Grinderman: there’s something about the name alone that carries certain connotations. Rawness, aggression, weirdness; there’s definitely something about the moniker that pricks the hairs on the forearm and dries the throat. And that’s before the four-piece’s music’s been sampled.
Although the name is new to record store racks the world over, the members of Grinderman have been playing together for many a year. They are, in no order, Warren Ellis (also of Dirty Three), Jim Sclavunos, Martyn P Casey… and some dude called Nick Cave. Maybe you’ve heard of the quartet; it’s fairly fucking probable the latter, at least, rings a bell comparable in size with a small African nation. Every one of ‘em’s a Bad Seed; every one of ‘em’s got more on-the-road stories than Kerouac’s ghost. Wikipedia state’s they’re “garage rock” in their current incarnation; clearly their self-titled debut album hasn’t made its way to the online encyclopaedia.
Because that’s not the whole story; stories with such massive back stories are rarely so one-dimensional, so black and white. Grinderman is an evolution, a progression, a development; it’s happened naturally, organically, slowly. These songs have been housed within the band’s collective belly for month after month into year after year; they’ve been brushed by inspiration and re-plastered by on-tour travails as the four have toured Cave’s ‘solo’ show about the globe. This ain’t a garage band; it’s bigger, bolder, bluer than that. But it’s no straight-up blues act either – yeah the songs are hung upon hooks of fair maidens’ fingers, but for all the ‘woman done me bad’ overtones this kicks like a mule tethered to Richard Hell’s drinking arm.
Did Hell drink a lot? Doesn’t matter any: point is that to pin Grinderman down, to push them into pigeonholes as simple as those that pop up when an album’s filtered through iTunes (‘rock’ is the best it can manage in the case of Grinderman), is to sell them so short that they’ll take offence to the tune of coming around your house and drowning your pets. Perhaps. Succinctly: this is neither a punk-rock nor blues project, it just is.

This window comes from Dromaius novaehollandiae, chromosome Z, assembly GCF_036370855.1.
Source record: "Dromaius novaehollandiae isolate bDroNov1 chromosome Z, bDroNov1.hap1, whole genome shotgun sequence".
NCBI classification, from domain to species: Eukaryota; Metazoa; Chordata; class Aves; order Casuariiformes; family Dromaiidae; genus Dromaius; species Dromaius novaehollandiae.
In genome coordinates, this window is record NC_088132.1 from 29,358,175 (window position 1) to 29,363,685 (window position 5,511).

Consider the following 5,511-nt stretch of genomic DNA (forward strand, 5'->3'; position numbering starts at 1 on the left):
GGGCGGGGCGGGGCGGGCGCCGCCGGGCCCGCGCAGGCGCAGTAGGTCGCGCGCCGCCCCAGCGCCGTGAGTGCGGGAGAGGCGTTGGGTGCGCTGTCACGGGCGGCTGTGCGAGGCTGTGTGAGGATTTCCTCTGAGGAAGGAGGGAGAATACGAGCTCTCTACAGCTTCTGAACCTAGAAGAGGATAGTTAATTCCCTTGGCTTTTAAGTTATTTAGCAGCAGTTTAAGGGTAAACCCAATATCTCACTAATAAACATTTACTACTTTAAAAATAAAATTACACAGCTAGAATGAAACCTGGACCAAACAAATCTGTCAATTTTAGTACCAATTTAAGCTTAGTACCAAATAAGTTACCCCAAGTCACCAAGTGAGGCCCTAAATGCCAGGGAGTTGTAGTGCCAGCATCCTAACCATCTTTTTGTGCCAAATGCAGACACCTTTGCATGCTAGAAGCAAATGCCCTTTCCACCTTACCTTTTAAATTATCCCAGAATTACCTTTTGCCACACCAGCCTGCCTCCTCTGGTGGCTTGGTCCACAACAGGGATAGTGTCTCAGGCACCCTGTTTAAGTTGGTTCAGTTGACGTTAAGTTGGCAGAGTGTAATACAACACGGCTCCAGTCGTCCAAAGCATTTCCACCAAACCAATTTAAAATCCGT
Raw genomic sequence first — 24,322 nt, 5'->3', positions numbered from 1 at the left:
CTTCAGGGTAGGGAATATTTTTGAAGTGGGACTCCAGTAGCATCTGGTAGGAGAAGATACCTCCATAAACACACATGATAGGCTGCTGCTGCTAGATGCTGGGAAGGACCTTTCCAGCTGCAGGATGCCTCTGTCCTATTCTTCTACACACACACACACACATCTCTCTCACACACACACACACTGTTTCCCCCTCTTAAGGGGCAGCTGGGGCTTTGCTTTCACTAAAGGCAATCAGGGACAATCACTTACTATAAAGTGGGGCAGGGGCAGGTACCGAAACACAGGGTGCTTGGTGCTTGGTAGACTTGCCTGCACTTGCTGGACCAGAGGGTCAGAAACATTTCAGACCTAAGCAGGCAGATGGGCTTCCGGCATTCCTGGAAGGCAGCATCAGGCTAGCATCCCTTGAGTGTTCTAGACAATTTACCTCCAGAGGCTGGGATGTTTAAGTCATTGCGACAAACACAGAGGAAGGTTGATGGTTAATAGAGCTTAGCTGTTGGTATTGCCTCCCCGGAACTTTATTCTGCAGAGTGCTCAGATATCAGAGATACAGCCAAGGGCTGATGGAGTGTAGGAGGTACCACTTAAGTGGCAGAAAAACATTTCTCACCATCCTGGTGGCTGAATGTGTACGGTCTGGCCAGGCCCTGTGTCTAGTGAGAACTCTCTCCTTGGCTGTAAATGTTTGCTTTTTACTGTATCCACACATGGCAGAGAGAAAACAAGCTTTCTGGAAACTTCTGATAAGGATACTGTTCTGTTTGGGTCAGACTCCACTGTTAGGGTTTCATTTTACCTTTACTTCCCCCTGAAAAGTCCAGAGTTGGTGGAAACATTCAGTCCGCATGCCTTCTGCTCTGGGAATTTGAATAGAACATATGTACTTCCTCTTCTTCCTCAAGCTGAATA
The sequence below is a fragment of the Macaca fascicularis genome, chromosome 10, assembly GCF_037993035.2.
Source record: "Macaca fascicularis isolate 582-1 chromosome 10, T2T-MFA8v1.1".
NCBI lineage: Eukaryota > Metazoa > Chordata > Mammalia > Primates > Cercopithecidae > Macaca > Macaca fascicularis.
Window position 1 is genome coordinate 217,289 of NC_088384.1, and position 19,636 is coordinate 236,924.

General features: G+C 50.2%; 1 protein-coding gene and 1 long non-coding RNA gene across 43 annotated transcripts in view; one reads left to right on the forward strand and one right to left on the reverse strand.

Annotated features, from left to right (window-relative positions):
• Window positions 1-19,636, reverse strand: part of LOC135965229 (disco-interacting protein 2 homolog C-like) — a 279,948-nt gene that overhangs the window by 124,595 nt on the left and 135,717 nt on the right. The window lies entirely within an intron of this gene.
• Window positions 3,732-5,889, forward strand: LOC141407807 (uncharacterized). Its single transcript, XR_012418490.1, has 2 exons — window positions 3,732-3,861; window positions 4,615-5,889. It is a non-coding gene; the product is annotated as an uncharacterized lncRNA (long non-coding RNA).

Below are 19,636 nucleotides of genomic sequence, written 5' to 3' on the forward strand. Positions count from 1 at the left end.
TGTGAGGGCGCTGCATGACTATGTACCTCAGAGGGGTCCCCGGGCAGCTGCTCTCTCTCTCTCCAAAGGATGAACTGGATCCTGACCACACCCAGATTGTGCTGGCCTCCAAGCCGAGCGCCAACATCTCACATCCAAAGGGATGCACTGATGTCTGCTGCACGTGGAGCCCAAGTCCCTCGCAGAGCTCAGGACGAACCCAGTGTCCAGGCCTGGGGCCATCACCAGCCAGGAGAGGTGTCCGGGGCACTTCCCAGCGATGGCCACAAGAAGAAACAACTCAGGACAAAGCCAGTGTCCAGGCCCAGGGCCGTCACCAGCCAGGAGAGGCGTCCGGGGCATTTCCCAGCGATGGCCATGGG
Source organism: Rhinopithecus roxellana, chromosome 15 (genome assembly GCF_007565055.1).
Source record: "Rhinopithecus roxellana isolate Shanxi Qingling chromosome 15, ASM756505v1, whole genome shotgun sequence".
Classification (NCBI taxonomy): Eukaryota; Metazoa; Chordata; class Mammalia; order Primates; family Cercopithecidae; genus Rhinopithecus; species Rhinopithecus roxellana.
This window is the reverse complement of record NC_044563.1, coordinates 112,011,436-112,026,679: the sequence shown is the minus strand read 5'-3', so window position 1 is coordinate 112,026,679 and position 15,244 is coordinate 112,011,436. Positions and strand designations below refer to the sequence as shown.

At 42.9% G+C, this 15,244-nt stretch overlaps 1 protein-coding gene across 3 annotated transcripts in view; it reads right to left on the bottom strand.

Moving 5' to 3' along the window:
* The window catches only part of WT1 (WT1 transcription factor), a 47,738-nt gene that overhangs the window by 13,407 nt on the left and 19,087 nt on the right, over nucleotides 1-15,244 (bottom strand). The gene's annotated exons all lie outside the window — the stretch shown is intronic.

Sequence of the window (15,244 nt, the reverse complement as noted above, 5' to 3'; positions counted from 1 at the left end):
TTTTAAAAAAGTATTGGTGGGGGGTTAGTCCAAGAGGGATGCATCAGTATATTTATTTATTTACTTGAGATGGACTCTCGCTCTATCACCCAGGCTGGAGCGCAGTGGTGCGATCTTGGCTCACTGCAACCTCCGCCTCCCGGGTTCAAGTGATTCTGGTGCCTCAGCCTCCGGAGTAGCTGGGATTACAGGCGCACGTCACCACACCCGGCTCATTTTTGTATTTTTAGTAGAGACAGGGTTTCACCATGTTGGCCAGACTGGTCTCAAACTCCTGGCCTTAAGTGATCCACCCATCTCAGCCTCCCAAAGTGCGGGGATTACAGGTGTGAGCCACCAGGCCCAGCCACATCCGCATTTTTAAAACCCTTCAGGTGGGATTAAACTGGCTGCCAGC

Says Sclavunos, in London alongside Ellis and Casey a good month prior to their album’s release: “Grinderman is neither blues nor punk. The punk thing doesn’t have anything to do with it. Punk-rock as a freedom? Can’t that freedom be an aspect of a lot of musical movements? Like free jazz, and early rock and roll, psychedelic rock, you know… you name it. To say ‘punk-rock’ implies a certain style, and certain connotations come into play. And we’re not a blues group, although we have a deep, abiding love for the blues. We love and respect it, so it probably did inspire many aspects of the record… but it’s not a blues album.”
And that concept of the ‘side project’? Yeah, don’t bother with that, either; there’s no definite line marking where the Bad Seeds – at least these four – end and Grinderman begins; the bands run in parallel, with both facing futures full of possibilities. Grinderman is not the beginning and the end of this adventure; it’s the former, certainly, but its epilogue is a long way from being set in stone.
“This definitely isn’t a side project,” says Sclavunos. “It has its own legs and does what it wants to do; it exists autonomously and simultaneously.”
“People have got to be imaginative, and not be moronic about it,” adds Ellis. “I’d like to give people the benefit of the doubt. And we’re not a ‘super group’ either, as we’re all in the Bad Seeds.”
It was during Nick Cave’s solo dates that the Grinderman ‘sound’, if you will, came to be realised: heavy on organ and deep of groove, yet visceral like the fizziest protest punk this side of The Make Up. There’s nothing particularly political or spiritual about Grinderman: it’s a record to get up and down to, to wallow in and writhe away from. It’s a record for dancing and ducking, diving and skiving; it’s a record for grinding to. Says Ellis of the record’s gestation:
“We’ve been playing together, in this line-up, for a number of years. We liked the sound that was coming on – we were doing Nick’s solo shows – and wanted to see what would happen if we went into the studio. We’d been pushing the songs of Nick in certain directions.